Vitamin E deficiency decreases antibody response to T-dependent antigens, all of which gets worse with the addition of a selenium deficiency. In test animals, normal vitamin E intake was not adequate to optimize immune functions.85 Modest supplements of vitamin E have been shown to enhance the immune response.

While iron deficiency can blunt immune functions, iron excess can increase the risk for cancer.86

Zinc exerts a major influence on the immune system. Lymphocyte function is seriously depressed and lymphoid tissues undergo general atrophy in zinc-deficient individuals. The lymphocytes in zinc-deficient animals quickly lose their killing abilities (cytotoxicity) and engulfing talents (phagocytosis) for tumor cells and bacteria. Natural killer cell and neutrophil activity is also reduced. All of these compromised immune activities elevate the risk for cancer.

Copper plays a key role in the production of superoxide dismutase and cytochrome systems in the mitochondria. Hence, a deficiency of copper is manifested in a depressed immune system, specifically reduced microbicidal activity of granulocytes.

Selenium works in conjunction with vitamin E to shield host cells from lipid peroxidation. Humoral immune response is depressed in selenium deficient animals. Selenium and vitamin E deficiencies lead to increased incidence of enteric lesions. Lymphocyte proliferation is reduced in selenium deficiency. The theory is that selenium and vitamin E help to provide the host immune cells with some type of "bullet proof plating" against the toxins used on foreign cells. Hence, one immune body can live on to destroy many invaders if enough vitamin E and selenium allow for these critical chemical shields.

In magnesium deficiency, all immunoglobulins (except IgE) are reduced, along with the number of antibody forming cells. Magnesium is crucial for lymphocyte growth (involvement in protein metabolism) and transformation in response to mitogens. Prolonged magnesium deficiency in animals leads to the development of lymphomas and leukemia.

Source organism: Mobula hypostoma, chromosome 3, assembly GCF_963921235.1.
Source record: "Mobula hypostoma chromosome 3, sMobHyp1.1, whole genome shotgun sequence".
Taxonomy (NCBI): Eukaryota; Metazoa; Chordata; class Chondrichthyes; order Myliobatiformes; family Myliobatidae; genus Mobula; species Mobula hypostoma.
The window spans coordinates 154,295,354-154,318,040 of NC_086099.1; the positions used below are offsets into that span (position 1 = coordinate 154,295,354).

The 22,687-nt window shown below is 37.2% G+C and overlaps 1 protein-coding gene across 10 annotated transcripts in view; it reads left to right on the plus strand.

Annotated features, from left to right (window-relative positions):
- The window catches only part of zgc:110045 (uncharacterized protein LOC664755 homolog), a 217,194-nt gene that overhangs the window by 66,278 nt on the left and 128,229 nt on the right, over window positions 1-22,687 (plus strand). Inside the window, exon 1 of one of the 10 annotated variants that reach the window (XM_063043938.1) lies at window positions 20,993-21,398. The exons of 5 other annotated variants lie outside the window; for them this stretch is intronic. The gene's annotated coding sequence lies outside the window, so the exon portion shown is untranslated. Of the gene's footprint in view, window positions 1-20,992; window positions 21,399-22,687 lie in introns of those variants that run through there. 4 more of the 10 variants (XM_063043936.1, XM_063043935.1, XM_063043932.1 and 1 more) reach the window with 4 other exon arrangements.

Iodine plays an important role in the microbicidal activity of polymorphonuclear leukocytes. Activated neutrophils may use the conversion of iodide to iodine to generate free radicals for killing foreign invaders.

Boron is an interesting trace mineral, since it is now recognized for its role in preventing osteoporosis, yet is still not considered an essential mineral. Boron deficiency in chicks creates immune abnormalities like arthritis.

Toxic trace minerals, like cadmium, arsenic and lead all blunt the immune system.

The quality and quantity of fat in the diet plays a major role in dictating the health of the immune system. A deficiency of the essential fatty acid (linoleic acid) will lead to atrophy of lymphoid tissue and a depressed antibody response. And yet excess intake of polyunsaturated fatty acids will also diminish T-cell immune responsiveness. Since fat directly affects prostaglandin pathways, and prostaglandins (depending on the pathway) can either depress or enhance immune function, fat intake is crucial in encouraging a healthy immune system. Oxidized cholesterol is highly immuno-suppressive. Cholesterol is less likely to oxidize while in the presence of anti-oxidants, like vitamin E, C, and beta-carotene.

Basically, nutrition plays a key role in the effectiveness of the immune system. Primary assessment techniques to find the relative nutrient status of the immune system include:

  • Clinical: dietary intake, physical examination
  • Anthropometric: skin fold thickness, percent body fat
  • Hematologic: hemoglobin and ferritin levels
  • Biochemical: serum albumin, serum transferrin, creatinine/height index, zinc status
  • Immunologic: lymphocyte count, terminal transferase activity, T-cells
  • Miscellaneous: hand grip strength, dark adaptation, taste acuity


A main goal of this nutrition program is to optimize the functioning of the immune system via foods and nutritional supplementation (pills, powder, or TPN). A healthy immune system is better able to join in the battle to rid the body of tumor cells.

Therapeutic Supplements may help Cance Patients

VITAMINS
Vitamin E.

Was used (via injections) to reverse oral tumor progress in animals with induced tumors.89

Prevents and may even reverse tumor growth in animals with chemically induced tumors.90

Was able to prevent expected tumors in lab animals exposed to DMBA.91

Increased the effectiveness and specific toxicity of chemotherapy agents on tumors in culture.92

Relieves most cystic breast disease, which indicates that E can treat pre-cancerous conditions.93

May be anti-neoplastic by virtue of its ability to protect the prostaglandin prostacyclin.94

Protects against damage from radiation therapy.95

In combination with selenium was able to prevent expected tumors in animals after DMBA injections.

Significantly elevated the microsomal hydroperoxidase activity.96

And selenium provided partial protection against cardiotoxicity in adriamycin use on rabbits. Best protection was aforded by high dose vitamin E.97

Deficiency accentuated the cardiotoxicity of adriamycin in rats.98

Increased (in vitro) the therapeutic benefits of chemotherapy agents on human prostate cancer cells.99

Directly stunted the growth of mouse melanoma cells in vitro.100